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The Battle for Your TV Dollar
Verizon challenges Comcast’s longtime supremacy.

In case there was any doubt, a recent Time survey reaffirmed the enormous role television plays in the life of the average American. According to the report, watching television continues to be our favorite leisure activity. On average, Time says, men in the U.S. watch three hours and 28 minutes per day; women, two hours, 41 minutes.

Little wonder: $3-a-gallon gasoline, $9 movie tickets and $5 popcorn have helped to turn many Americans into happy homebodies, cocooned-up in their private multiplexes with huge high-definition television sets offering hundreds of channels, pay-per-view options and more.

Not surprisingly, this lucrative market has spawned intense competition for the right to feed a TV signal into our homes. The supplier making the most noise currently is Verizon, with its high-speed fiber optic (FiOS) network connected directly into homes. FiOS (an Irish word for “knowledge” as well as an abbreviation of Fiber Optic Service) has been introduced in Delaware, Maryland, Virginia, Massachusetts, Rhode Island, California, Texas, Indiana, Oregon, and large parts of Pennsylvania. The competition is particularly intense in this area, where cable giant Comcast has held sway for years.

More than 100 municipalities in Bucks, Chester, Delaware and Montgomery counties have awarded franchises to Verizon, covering more than 515,800 households in the four-county area. Verizon has agreed to pay the municipalities 5 percent of total programming revenues. The fiber optic network is being built parallel to the existing Verizon copper network, so the fiber will be placed underground and in the air, depending on what exists in the communities where the new network is installed.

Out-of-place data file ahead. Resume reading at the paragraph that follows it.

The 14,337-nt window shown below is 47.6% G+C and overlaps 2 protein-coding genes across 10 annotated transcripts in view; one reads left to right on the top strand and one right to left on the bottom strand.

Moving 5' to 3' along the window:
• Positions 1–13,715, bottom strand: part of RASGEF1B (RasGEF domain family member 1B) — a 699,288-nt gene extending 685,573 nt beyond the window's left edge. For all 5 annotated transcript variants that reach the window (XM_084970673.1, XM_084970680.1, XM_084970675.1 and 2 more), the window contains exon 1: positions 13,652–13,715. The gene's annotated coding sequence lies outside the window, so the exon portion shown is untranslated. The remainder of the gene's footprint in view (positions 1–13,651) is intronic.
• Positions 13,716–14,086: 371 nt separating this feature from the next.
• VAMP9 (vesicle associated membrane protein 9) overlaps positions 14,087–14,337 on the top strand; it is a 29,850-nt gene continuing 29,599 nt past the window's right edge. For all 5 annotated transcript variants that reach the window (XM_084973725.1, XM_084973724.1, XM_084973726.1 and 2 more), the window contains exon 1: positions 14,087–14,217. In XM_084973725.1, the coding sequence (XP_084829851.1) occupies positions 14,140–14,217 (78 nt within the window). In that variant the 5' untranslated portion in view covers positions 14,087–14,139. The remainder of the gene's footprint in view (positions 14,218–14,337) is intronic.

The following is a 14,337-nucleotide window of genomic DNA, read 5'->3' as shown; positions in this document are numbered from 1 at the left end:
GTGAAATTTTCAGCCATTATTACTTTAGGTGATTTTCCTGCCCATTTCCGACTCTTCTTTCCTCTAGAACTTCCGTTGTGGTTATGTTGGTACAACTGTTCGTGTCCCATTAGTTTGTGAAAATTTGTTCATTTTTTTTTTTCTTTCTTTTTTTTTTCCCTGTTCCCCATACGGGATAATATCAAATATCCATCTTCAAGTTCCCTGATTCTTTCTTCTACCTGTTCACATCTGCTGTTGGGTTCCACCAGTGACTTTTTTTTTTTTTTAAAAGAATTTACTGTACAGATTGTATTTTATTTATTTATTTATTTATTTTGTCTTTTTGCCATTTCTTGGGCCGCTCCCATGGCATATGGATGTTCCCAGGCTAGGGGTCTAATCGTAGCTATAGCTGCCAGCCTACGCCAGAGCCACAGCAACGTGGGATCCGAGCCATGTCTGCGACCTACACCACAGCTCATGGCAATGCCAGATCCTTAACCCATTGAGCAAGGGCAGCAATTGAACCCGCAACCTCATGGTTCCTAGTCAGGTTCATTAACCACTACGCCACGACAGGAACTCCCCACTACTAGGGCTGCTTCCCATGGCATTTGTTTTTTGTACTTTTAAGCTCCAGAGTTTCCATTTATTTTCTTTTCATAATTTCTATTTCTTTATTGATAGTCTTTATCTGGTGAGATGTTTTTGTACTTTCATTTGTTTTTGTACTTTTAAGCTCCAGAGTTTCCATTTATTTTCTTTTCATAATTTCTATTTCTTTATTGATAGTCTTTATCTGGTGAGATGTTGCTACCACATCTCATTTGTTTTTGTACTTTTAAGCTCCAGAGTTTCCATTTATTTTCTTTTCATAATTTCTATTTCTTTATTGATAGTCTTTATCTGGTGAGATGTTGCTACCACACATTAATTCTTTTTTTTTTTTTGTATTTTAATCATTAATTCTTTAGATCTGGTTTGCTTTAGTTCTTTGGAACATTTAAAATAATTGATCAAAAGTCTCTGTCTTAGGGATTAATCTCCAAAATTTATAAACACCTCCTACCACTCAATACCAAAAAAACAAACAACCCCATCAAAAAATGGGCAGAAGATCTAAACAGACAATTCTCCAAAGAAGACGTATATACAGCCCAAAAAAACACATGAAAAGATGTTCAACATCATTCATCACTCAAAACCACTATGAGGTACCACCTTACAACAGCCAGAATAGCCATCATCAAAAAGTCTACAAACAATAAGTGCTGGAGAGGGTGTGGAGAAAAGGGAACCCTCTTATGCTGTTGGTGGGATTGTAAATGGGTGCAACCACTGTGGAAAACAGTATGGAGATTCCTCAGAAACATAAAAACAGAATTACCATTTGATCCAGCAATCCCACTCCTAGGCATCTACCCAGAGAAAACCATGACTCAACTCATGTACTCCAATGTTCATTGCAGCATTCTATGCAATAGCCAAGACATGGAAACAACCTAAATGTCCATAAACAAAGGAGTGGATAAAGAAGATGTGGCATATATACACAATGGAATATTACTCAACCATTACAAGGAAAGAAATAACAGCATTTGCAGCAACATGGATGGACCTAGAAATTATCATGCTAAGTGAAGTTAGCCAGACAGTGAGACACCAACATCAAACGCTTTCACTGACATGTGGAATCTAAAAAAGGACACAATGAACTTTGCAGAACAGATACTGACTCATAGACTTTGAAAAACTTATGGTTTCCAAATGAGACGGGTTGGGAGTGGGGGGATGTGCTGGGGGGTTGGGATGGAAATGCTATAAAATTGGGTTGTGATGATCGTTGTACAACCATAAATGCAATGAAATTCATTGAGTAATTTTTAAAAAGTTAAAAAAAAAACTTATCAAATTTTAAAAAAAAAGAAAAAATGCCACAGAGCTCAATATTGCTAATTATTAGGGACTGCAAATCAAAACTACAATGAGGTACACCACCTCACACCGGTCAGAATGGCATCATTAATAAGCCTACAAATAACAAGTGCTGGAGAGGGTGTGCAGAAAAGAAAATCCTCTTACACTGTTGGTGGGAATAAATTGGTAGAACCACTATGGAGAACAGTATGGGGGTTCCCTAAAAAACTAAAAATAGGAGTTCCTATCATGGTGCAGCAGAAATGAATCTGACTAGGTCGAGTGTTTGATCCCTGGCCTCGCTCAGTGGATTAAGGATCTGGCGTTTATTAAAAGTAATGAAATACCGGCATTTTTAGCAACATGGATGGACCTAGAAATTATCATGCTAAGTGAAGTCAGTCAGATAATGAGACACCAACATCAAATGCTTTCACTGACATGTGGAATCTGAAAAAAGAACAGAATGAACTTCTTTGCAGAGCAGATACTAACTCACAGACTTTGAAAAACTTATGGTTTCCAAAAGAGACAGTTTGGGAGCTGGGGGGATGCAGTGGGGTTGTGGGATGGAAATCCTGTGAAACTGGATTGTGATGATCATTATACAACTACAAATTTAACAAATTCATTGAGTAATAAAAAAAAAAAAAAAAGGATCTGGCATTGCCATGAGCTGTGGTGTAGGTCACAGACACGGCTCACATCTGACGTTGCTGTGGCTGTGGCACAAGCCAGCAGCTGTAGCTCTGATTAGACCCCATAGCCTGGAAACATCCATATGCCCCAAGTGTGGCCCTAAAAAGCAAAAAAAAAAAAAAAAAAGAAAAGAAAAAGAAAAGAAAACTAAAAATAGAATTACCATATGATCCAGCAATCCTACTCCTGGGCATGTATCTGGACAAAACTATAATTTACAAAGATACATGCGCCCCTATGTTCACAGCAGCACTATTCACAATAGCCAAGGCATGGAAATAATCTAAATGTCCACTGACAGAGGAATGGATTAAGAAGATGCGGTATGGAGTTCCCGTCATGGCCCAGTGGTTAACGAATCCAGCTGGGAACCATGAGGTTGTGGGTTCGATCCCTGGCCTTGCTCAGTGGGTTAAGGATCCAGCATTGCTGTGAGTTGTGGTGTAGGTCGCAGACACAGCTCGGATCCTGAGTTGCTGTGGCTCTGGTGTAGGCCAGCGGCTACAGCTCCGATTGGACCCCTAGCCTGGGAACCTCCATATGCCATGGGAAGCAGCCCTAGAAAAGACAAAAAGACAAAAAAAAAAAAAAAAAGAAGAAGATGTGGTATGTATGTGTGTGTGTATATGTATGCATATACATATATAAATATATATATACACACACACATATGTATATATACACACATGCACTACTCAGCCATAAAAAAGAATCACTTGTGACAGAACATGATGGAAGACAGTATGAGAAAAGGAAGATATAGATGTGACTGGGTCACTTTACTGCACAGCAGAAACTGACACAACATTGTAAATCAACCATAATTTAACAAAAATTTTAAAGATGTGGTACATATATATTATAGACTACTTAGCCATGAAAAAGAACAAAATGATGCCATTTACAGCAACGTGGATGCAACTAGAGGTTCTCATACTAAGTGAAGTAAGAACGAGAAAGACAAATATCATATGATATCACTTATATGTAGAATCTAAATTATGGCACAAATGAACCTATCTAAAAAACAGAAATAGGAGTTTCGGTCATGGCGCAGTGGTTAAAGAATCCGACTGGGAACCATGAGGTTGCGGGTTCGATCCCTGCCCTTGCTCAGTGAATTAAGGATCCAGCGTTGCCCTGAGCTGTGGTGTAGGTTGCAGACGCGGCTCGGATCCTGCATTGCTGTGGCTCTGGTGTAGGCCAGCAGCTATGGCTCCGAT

John Wimsatt, senior vice president of marketing for Verizon, makes some strong claims about his company’s product: “The Verizon networks and services are second to none in sophistication and dependability, and our new one-of-a-kind fiber network straight into the home is unequalled by any other provider.”

Verizon’s FiOS TV Premier package offers 200 digital channels for $42.99 a month. The package includes more than 20 high-definition channels in the Philadelphia market and access to about 4,000 on-demand titles, 60 percent of which are free. Sports fans subscribing to FiOS TV Premier in the Philadelphia market also receive Comcast SportsNet at no charge.

Verizon offers three set-top boxes: standard definition for $4.99 a month; high definition, which includes HD channels, for $9.99 a month; and a dual-tuner, HD-capable digital video recorder for $12.99 a month. The response to the new Verizon product “has been extraordinary,” claims Bill Petersen, president of Verizon Pennsylvania. “[Sign-up] rates are higher than any product we’ve ever introduced. There’s a pent-up hunger for this product, and we’re seeing people sign up quickly. In fact, the biggest challenge is getting the product to the people who have indicated they want it. We have a long waiting list. It’s a nice problem to have.”

Reiterating Verizon press releases, Petersen asserts that the company’s network is the key to attracting new customers. “With this product, we are the only company in the United States that’s connecting our customers directly to fiber. Nobody else is doing that. Through this product, there is a tremendous amount of capacity for more programming—and more high-definition programming.”

Last year, Petersen points out, people bought more high-definition TVs than regular televisions for the first time. “Most cable networks can only add a few high-definition channels right now, and then they’re out of room,” he says. “We don’t have that problem. We can add 250 digital channels on top of the standard digital program everyone else is offering.”

IN RESPONSE TO THIS threat to its supremacy, Comcast seems unconcerned—at least publicly. “Competition is nothing new for us,” says company spokesman Jeff Alexander. “We compete vigorously every day on every level of our business. In the cable television market place, Verizon is often the fourth or fifth entrant [in our markets], and we love our competitive position. Our business is growing at an all-time record pace.”